How God Talks to Me When God Talks to Me About Grief

We call off the adoption.

I am fine. And then I am not fine.

In the shower I cry and cry. I cry at work, in the car, on the stair.

Reading children’s profiles, my heart was a dog, bounding away from me in a radial star toward this child, that child, finally the child, who I thought would be our child. Now I call my dog heart home.

With my dog heart home, I become all dog. Different dog. Slower, stupider dog. Crying dog. Dog in need of care.

I take myself for long walks.

Walking it occurs to me that I could pray. Pray for what? I don’t want to be comforted—fed under the table and petted.

Pray praise? Pray thanksgiving? I walk a mile past the yard waste compost facility. I walk on past the water treatment plant. The levee trail is paved concrete. On either side, stalks of shepherd’s purse bob above clutches of clover and sedge. On the path before me pearl-sized snails brave the crossing.

The prayer that comes is an old one: “Teach me.”

I continue along the levee, cut right at the pump house, and follow the service road down the hill toward the river. This spring the river flooded. The water is still high, curling around the tree trunks, lapping the banks of the road. I peer into the forest-turned-bayou. Dark water. Webs of algae. Drifts of stiff foam catch on submerged brush and low branches. Gatorade bottles, a McDonalds cup, cap, and straw. Two wood ducks, one male, one female skate through the dreck. An egret. I stop. It’s close. It’s still. It must see me. I take it in. Stark white against the black water and trees, head cocked slightly. A glimmer of praise, of thanksgiving. I take a slow step forward, watch for it to move with my movement. It doesn’t move. It remains poised, bill lowered at an angle. I take another step, a less furtive one. It is fixed. Stuck? Sick? Dead? I peer. It is a white plastic bag, the kind with a red draw tab used to line trash bins. It is caught on a branch, snagged and strung out.

It had been very beautiful. Before, when it was an egret.

And now? It’s the same shape I’m seeing. The same white against the same black.

A hard lesson. I turn. Back up the hill with my expectations chastened. I am the cause of my own suffering. Fine.

I walk on along the levee, past the washed out soy field to my right and the preserved huddle of trailers to my left. I pass the service station, the gravel yard.  I cross under the highway. I am nearing the park. Here the path is lined with red oaks, huge trees commanding wide circles of the canopy. Straight up, open sky. A scream. Then another. Wing beats. Two birds. Red tails. They circle one another, rising, graze wings, lock talons, break apart, descend. One lands on a high limb, female. The other climbs the sky screaming, then dives, male. She spreads her wings to rise. He races toward her, then tumbles. She rises still. They are courting. Somewhere in the canopy there will be a nest. And eventually eggs.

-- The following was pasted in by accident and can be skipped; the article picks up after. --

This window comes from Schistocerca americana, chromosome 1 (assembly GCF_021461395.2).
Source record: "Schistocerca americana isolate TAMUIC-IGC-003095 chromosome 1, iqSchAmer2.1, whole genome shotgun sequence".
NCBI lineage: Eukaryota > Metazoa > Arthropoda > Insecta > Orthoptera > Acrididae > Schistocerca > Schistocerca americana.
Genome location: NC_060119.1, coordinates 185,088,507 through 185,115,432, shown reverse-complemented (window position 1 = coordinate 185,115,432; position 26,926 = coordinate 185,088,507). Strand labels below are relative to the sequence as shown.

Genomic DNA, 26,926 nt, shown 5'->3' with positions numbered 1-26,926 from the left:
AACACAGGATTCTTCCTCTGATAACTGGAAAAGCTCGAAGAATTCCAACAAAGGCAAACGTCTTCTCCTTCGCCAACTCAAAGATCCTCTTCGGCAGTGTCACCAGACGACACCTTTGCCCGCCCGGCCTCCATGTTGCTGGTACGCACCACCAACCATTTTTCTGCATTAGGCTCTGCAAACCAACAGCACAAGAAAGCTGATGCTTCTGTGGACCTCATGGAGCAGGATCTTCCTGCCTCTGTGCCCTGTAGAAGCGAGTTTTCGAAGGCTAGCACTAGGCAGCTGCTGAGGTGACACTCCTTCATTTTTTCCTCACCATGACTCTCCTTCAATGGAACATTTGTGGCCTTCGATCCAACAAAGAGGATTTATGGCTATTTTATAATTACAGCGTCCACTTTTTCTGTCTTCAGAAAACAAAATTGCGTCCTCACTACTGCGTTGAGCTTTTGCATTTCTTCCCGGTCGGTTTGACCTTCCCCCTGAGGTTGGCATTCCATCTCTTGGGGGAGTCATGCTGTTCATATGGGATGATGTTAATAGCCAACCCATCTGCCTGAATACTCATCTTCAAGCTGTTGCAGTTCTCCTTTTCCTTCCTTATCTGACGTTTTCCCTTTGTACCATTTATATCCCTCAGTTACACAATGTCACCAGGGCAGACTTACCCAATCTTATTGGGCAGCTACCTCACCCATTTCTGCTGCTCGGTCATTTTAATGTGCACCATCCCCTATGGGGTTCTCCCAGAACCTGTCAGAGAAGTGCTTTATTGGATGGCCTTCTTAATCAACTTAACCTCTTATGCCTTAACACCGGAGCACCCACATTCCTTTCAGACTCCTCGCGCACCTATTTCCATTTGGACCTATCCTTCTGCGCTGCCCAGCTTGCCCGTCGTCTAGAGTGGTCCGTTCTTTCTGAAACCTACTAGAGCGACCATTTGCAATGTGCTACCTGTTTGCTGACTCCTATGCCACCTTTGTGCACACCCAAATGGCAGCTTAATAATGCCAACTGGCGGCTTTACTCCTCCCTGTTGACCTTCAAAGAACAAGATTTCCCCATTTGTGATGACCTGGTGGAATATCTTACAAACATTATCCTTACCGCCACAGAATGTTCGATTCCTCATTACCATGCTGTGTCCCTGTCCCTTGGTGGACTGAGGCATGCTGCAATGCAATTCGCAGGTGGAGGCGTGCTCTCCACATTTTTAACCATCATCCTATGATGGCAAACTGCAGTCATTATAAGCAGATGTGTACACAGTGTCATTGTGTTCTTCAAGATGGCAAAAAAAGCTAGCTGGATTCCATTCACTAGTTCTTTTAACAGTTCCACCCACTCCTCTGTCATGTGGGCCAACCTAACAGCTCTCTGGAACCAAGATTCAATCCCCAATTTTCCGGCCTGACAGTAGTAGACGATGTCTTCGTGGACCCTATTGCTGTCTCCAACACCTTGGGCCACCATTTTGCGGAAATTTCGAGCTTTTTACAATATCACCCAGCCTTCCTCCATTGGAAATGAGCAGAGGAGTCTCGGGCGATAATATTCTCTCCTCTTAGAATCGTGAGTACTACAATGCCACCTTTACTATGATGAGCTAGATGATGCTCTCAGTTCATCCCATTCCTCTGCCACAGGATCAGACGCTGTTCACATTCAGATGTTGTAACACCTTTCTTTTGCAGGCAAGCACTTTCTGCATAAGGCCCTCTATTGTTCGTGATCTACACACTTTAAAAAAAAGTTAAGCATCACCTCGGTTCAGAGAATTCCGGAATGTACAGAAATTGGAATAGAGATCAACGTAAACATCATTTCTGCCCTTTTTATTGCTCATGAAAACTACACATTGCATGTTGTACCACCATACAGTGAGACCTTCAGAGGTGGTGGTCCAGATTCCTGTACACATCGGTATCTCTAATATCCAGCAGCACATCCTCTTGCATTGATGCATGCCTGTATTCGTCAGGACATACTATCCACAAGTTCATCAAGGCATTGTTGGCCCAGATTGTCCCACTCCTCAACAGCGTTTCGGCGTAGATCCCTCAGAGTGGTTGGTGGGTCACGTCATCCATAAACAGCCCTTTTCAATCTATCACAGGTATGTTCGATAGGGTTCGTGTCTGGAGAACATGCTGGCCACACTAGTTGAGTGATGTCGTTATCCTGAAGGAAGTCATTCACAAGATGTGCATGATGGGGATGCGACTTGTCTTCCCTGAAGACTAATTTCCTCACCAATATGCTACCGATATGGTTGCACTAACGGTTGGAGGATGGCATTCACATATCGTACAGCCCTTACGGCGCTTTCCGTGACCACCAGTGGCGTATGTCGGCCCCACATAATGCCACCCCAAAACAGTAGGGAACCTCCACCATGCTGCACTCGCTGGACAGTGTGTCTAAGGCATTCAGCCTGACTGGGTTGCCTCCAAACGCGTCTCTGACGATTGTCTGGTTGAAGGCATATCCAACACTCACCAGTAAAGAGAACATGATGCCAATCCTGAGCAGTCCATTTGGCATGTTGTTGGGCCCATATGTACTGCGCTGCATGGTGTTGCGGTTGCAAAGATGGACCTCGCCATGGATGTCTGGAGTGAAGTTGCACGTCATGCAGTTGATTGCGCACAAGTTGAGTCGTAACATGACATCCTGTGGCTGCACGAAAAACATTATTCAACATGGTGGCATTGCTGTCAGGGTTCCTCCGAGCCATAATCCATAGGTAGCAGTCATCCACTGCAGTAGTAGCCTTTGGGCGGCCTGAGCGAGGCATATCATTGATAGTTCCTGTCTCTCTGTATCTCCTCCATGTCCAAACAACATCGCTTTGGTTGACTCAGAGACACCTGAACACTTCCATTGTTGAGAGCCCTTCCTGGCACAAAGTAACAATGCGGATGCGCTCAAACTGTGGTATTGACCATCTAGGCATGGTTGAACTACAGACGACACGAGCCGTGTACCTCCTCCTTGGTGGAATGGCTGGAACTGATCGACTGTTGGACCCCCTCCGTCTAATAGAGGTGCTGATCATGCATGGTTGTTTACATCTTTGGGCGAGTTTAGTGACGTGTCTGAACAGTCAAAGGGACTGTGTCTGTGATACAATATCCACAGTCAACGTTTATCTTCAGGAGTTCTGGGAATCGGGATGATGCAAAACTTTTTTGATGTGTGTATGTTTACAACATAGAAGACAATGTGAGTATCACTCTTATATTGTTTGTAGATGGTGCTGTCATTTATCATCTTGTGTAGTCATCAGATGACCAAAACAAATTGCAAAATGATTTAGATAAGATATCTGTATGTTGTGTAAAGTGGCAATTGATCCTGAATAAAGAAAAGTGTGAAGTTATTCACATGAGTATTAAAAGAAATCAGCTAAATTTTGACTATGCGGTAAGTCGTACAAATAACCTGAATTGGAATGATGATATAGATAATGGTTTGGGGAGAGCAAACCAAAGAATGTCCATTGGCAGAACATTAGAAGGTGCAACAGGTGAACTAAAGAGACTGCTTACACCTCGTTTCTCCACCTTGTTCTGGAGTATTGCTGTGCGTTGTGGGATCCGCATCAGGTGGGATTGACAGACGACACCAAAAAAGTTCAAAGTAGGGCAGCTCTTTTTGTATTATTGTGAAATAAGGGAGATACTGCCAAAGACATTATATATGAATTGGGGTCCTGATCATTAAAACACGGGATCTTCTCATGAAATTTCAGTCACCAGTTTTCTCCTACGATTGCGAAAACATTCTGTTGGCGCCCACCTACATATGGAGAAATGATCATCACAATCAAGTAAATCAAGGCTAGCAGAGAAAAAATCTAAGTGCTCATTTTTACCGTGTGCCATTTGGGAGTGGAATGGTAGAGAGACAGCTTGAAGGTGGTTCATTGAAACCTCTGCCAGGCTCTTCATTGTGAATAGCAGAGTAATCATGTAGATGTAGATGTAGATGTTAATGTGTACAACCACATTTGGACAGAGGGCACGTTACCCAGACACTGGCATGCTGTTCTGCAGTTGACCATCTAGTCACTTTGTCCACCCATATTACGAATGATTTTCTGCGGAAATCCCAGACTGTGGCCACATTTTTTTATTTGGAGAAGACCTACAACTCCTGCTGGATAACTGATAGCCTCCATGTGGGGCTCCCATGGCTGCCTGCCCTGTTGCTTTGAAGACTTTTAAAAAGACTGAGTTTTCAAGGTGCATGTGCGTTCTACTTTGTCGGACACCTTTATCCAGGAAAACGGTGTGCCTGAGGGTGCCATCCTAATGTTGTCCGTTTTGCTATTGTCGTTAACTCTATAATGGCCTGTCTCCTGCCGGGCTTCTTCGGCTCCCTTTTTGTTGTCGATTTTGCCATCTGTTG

A concession from on high. This thing I want cuts very deep, through the mammalian, reptilian, and fishy parts of me. It is echinodermal, protostomian, fungal, floral, eukaryotic, bacterial . . . basic.

The stretching, the longing. The hope. Cause of my suffering, stuff of hawks dancing. Fine. Fine. Fine. I am sad. And I assent.

 

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Trip, Trap

On the brink of motherhood, I acquire a troll.

The timing strikes me.

As what?

Cruel. Poignant. Potentially instructive.

Cruel: I would have liked to write every step of this bridge-crossing, hooves clattering on the boards. But my troll scares me. I back away, trot upstream, find a protected place to wade across quietly.

Poignant: My troll imagines that I have been raped. That I have conceived and had an abortion. That I am protecting my rapist. That I am weak. That I am stupid. That I am a seductress. That I am boring. That I lie to my husband. That I am hung up on the past. That I crave an education.

“I” who? My troll does not know me. The general female ‘I’ then: The same ‘I’ that the demented man at church teases, “Better get yourself to the salon. Hair so long.” (He takes my hair in his hand. I take my hair my back gently. Noli me tangere. “I like my hair.” I, the un-general female, like my—mine—hair.)

My troll gets under my un-general skin.

I am reminded of an encounter with my God-brother (son of my Godparents). His family was happy while mine was not, and I imagined he was well in a way that I was not. Both of us recently graduated from high school we met for coffee. I was doing a fair job, I thought, being pleasant and interesting. I was in the midst of summarizing the early movements of C.S. Lewis’ Mere Christianity when my God-brother leaned over the table, “I look at you, Catlin, look at your eyes, and I see you screaming inside.” My soul fell into a crouch, naked in public, cowering nightmare. I stammered, wiped angry tears away, tried to speak again of C.S. Lewis. My God-brother did not love me, had no intention of clothing me. He got up to leave.